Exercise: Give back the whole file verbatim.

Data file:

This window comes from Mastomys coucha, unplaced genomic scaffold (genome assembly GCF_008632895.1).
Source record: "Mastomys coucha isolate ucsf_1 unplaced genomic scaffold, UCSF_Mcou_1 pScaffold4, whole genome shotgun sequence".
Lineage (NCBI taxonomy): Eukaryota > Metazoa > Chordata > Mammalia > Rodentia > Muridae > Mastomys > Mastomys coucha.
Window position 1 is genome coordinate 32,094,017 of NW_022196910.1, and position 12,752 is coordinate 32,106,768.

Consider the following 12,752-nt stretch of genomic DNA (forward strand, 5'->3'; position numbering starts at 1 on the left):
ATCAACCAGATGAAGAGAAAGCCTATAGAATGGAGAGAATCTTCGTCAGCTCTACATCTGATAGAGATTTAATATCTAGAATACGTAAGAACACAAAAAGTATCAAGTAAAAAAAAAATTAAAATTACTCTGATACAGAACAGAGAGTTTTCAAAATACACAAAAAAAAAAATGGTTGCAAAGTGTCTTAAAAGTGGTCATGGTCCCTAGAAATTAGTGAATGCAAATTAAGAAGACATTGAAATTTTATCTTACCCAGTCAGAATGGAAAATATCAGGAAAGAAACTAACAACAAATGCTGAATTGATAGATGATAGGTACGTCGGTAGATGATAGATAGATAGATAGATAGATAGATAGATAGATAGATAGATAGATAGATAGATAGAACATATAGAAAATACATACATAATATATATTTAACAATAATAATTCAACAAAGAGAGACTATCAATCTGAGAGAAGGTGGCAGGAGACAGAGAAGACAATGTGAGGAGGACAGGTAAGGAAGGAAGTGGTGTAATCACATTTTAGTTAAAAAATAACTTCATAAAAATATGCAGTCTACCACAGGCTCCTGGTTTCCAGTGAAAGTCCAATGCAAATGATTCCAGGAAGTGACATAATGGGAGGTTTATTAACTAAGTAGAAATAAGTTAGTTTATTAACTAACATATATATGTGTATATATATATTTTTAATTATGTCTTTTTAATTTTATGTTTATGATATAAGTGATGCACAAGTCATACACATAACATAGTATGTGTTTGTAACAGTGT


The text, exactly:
This window comes from Mastomys coucha, unplaced genomic scaffold (genome assembly GCF_008632895.1).
Source record: "Mastomys coucha isolate ucsf_1 unplaced genomic scaffold, UCSF_Mcou_1 pScaffold4, whole genome shotgun sequence".
Lineage (NCBI taxonomy): Eukaryota > Metazoa > Chordata > Mammalia > Rodentia > Muridae > Mastomys > Mastomys coucha.
Window position 1 is genome coordinate 32,094,017 of NW_022196910.1, and position 12,752 is coordinate 32,106,768.

Consider the following 12,752-nt stretch of genomic DNA (forward strand, 5'->3'; position numbering starts at 1 on the left):
ATCAACCAGATGAAGAGAAAGCCTATAGAATGGAGAGAATCTTCGTCAGCTCTACATCTGATAGAGATTTAATATCTAGAATACGTAAGAACACAAAAAGTATCAAGTAAAAAAAAAATTAAAATTACTCTGATACAGAACAGAGAGTTTTCAAAATACACAAAAAAAAAAATGGTTGCAAAGTGTCTTAAAAGTGGTCATGGTCCCTAGAAATTAGTGAATGCAAATTAAGAAGACATTGAAATTTTATCTTACCCAGTCAGAATGGAAAATATCAGGAAAGAAACTAACAACAAATGCTGAATTGATAGATGATAGGTACGTCGGTAGATGATAGATAGATAGATAGATAGATAGATAGATAGATAGATAGATAGATAGATAGATAGAACATATAGAAAATACATACATAATATATATTTAACAATAATAATTCAACAAAGAGAGACTATCAATCTGAGAGAAGGTGGCAGGAGACAGAGAAGACAATGTGAGGAGGACAGGTAAGGAAGGAAGTGGTGTAATCACATTTTAGTTAAAAAATAACTTCATAAAAATATGCAGTCTACCACAGGCTCCTGGTTTCCAGTGAAAGTCCAATGCAAATGATTCCAGGAAGTGACATAATGGGAGGTTTATTAACTAAGTAGAAATAAGTTAGTTTATTAACTAACATATATATGTGTATATATATATTTTTAATTATGTCTTTTTAATTTTATGTTTATGATATAAGTGATGCACAAGTCATACACATAACATAGTATGTGTTTGTAACAGTGT